In the spring of 2000, the federal government relaxed regulations regarding the public use of global positioning satellites, previously only accessible for military use.  Within days, the first geocache was hidden and a new sport was born. Ten years later, it’s still going strong, with over 4 million geocachers worldwide.  If you have a simple GPS, a map, and a sense of adventure, you may want to give it a try.  It’s a treasure hunting expedition that the entire family can enjoy, and could easily be enjoyed while taking an RV vacation, since both incorporate getting outdoors and enjoying nature.


Groundspeak is a geocaching Web site ( that allows you to type in your zip code or search by state to get a list of nearby caches and their coordinates.  The caches are rated from 1-5 for terrain and difficulty (1 being the easiest).  Although the journey is the main reward of finding a cache, they often contain a variety of items, most often small trinkets, a log or journal in which you record the find, and possibly a disposable camera to take the cacher’s picture. As a rule, caches are never buried, but are often cleverly hidden (a realistic-looking pine cone or rock).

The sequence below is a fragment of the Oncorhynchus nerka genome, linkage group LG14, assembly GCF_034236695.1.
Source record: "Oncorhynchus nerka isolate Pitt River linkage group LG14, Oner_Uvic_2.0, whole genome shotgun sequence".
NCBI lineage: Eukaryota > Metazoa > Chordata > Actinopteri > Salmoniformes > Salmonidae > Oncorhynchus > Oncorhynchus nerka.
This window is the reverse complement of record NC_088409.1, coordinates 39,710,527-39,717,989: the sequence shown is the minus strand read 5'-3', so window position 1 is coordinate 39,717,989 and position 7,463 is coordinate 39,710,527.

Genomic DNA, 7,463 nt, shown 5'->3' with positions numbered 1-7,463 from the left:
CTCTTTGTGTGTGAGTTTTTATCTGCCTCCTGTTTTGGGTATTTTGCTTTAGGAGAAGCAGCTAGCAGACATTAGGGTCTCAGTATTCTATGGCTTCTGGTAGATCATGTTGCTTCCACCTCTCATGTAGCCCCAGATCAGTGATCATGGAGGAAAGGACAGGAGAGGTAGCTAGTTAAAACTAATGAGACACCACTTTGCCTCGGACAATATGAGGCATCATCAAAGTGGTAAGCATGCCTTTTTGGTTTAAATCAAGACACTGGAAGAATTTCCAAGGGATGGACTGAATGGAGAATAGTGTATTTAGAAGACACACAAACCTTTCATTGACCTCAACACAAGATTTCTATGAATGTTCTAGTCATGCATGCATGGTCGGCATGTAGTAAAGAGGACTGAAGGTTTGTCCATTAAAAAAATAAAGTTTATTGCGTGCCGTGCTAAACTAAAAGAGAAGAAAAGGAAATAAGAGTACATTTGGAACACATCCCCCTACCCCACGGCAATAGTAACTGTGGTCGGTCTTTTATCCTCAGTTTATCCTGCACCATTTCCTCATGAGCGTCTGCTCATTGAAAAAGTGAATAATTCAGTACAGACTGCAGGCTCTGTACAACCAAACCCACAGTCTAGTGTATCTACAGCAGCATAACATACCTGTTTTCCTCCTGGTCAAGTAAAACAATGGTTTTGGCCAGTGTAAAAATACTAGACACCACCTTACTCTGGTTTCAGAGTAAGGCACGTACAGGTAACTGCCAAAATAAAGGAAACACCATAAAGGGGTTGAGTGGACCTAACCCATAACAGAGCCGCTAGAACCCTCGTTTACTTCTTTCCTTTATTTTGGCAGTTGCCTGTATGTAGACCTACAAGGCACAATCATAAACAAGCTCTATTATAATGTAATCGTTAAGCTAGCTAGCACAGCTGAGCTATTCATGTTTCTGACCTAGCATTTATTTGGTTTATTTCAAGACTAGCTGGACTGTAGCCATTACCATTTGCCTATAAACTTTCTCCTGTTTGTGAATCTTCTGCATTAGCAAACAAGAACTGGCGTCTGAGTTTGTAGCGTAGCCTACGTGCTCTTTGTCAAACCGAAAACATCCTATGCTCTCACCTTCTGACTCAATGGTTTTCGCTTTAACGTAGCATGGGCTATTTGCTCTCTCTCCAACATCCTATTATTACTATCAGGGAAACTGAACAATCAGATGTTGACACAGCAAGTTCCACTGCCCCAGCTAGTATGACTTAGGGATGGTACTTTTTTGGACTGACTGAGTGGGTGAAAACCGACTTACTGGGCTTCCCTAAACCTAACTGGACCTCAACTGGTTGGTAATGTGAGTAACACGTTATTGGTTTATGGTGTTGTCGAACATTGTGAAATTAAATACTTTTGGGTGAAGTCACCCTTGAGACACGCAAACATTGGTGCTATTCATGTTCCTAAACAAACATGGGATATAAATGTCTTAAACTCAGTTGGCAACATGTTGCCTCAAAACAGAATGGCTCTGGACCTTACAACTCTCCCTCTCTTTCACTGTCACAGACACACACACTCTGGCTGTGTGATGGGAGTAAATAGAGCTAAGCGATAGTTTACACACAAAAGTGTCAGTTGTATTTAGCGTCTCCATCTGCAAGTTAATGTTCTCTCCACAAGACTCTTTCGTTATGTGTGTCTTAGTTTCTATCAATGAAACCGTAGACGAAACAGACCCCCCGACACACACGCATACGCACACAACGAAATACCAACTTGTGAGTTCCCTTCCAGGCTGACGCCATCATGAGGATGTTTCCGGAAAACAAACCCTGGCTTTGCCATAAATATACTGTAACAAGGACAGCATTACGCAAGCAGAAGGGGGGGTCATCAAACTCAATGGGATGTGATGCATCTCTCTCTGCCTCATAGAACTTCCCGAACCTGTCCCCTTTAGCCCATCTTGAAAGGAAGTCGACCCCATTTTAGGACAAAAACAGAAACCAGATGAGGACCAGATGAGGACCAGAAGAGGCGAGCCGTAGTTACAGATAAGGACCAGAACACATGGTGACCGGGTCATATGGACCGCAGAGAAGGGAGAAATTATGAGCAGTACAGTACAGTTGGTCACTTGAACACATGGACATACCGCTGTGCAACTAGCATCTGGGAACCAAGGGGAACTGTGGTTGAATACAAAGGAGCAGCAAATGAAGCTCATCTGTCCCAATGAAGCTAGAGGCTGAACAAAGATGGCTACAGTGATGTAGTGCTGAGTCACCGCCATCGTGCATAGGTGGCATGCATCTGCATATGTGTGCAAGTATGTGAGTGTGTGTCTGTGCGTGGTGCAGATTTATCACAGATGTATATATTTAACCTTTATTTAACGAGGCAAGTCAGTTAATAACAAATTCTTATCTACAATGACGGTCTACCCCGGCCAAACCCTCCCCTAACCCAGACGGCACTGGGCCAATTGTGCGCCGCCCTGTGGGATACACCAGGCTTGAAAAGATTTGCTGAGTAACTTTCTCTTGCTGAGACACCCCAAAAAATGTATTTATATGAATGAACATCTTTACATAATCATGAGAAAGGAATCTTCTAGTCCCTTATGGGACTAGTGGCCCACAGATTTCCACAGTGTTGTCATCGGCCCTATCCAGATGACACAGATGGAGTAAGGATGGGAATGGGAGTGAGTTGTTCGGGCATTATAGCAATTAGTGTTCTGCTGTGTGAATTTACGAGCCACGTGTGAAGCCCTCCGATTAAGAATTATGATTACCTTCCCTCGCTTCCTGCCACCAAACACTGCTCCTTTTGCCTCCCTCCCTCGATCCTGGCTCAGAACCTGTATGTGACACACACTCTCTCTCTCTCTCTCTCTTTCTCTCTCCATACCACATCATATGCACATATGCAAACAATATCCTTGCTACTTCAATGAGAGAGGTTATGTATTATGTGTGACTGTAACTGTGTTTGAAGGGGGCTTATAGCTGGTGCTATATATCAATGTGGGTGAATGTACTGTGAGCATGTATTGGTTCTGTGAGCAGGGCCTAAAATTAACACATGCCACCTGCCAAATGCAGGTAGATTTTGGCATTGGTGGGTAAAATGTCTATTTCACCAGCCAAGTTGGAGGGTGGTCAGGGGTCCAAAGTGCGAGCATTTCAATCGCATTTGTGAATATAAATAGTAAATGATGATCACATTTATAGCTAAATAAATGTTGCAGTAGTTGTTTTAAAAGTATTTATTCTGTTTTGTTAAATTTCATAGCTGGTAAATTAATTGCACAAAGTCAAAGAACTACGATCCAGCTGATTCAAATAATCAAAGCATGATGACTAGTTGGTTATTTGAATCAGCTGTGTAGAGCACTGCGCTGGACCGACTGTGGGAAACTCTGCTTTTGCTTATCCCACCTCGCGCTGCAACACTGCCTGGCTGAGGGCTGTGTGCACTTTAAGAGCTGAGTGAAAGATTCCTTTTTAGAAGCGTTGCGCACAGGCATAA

Etiquette of the sport requires that if you take something from the cache, you leave something of equal or greater value. You write about your find in the cache logbook, and log your experience on the geocaching website.  A common practice is “Cache in Trash Out” (thanks, geocachers, for leaving the area better than you found it!).  Not only will you see spots you may not have seen otherwise, but your directional and puzzle-solving skills will be put to work (although you’ll be having too much fun to notice!)